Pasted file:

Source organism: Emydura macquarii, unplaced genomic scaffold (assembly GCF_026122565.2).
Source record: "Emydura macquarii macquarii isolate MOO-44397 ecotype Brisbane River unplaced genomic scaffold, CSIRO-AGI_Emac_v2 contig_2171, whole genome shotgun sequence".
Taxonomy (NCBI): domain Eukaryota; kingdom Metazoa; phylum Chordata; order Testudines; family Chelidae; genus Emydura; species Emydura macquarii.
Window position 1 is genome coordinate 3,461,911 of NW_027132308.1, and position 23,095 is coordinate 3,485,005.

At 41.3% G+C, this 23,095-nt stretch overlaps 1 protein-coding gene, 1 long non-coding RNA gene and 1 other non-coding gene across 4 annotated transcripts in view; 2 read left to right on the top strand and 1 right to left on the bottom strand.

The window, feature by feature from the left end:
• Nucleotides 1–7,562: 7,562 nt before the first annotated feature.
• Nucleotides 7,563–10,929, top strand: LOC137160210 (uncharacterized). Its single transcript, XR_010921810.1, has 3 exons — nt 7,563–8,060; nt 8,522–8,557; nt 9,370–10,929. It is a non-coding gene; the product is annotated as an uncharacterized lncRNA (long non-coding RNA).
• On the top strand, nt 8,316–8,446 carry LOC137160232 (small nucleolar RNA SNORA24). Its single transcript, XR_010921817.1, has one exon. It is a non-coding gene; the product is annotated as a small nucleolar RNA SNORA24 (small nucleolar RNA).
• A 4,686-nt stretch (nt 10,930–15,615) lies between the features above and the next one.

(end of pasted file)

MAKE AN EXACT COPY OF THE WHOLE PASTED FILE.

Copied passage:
Source organism: Emydura macquarii, unplaced genomic scaffold (assembly GCF_026122565.2).
Source record: "Emydura macquarii macquarii isolate MOO-44397 ecotype Brisbane River unplaced genomic scaffold, CSIRO-AGI_Emac_v2 contig_2171, whole genome shotgun sequence".
Taxonomy (NCBI): domain Eukaryota; kingdom Metazoa; phylum Chordata; order Testudines; family Chelidae; genus Emydura; species Emydura macquarii.
Window position 1 is genome coordinate 3,461,911 of NW_027132308.1, and position 23,095 is coordinate 3,485,005.

At 41.3% G+C, this 23,095-nt stretch overlaps 1 protein-coding gene, 1 long non-coding RNA gene and 1 other non-coding gene across 4 annotated transcripts in view; 2 read left to right on the top strand and 1 right to left on the bottom strand.

The window, feature by feature from the left end:
• Nucleotides 1–7,562: 7,562 nt before the first annotated feature.
• Nucleotides 7,563–10,929, top strand: LOC137160210 (uncharacterized). Its single transcript, XR_010921810.1, has 3 exons — nt 7,563–8,060; nt 8,522–8,557; nt 9,370–10,929. It is a non-coding gene; the product is annotated as an uncharacterized lncRNA (long non-coding RNA).
• On the top strand, nt 8,316–8,446 carry LOC137160232 (small nucleolar RNA SNORA24). Its single transcript, XR_010921817.1, has one exon. It is a non-coding gene; the product is annotated as a small nucleolar RNA SNORA24 (small nucleolar RNA).
• A 4,686-nt stretch (nt 10,930–15,615) lies between the features above and the next one.